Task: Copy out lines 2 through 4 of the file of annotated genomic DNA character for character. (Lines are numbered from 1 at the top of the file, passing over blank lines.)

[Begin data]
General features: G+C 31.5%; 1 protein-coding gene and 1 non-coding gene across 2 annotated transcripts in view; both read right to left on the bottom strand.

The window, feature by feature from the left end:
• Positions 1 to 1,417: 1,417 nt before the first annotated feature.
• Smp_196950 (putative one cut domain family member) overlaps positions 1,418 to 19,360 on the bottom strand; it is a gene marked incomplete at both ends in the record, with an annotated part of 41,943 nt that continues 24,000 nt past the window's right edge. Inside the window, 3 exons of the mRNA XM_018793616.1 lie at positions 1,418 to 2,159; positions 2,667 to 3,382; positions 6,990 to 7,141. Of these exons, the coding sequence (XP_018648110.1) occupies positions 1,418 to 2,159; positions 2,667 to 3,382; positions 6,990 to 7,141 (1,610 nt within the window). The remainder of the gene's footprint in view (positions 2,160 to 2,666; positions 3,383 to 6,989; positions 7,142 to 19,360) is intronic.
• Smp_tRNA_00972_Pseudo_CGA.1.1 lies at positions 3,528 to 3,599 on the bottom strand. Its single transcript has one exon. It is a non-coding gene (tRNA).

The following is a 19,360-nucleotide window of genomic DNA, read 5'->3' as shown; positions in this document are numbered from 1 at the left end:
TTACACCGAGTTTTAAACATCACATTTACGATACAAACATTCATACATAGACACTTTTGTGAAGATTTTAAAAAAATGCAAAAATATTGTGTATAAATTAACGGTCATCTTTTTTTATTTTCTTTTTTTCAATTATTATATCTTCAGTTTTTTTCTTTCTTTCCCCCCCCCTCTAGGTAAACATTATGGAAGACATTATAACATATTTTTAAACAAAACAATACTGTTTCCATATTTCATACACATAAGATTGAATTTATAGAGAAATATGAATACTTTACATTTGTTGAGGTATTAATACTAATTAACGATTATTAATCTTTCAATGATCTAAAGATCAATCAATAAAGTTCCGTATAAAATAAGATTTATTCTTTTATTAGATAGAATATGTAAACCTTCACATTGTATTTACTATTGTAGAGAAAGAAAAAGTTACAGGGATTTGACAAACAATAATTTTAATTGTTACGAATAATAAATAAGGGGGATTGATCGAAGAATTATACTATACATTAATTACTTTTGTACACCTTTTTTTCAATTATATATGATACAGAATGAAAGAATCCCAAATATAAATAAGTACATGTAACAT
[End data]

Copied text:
The window, feature by feature from the left end:
• Positions 1 to 1,417: 1,417 nt before the first annotated feature.
• Smp_196950 (putative one cut domain family member) overlaps positions 1,418 to 19,360 on the bottom strand; it is a gene marked incomplete at both ends in the record, with an annotated part of 41,943 nt that continues 24,000 nt past the window's right edge. Inside the window, 3 exons of the mRNA XM_018793616.1 lie at positions 1,418 to 2,159; positions 2,667 to 3,382; positions 6,990 to 7,141. Of these exons, the coding sequence (XP_018648110.1) occupies positions 1,418 to 2,159; positions 2,667 to 3,382; positions 6,990 to 7,141 (1,610 nt within the window). The remainder of the gene's footprint in view (positions 2,160 to 2,666; positions 3,383 to 6,989; positions 7,142 to 19,360) is intronic.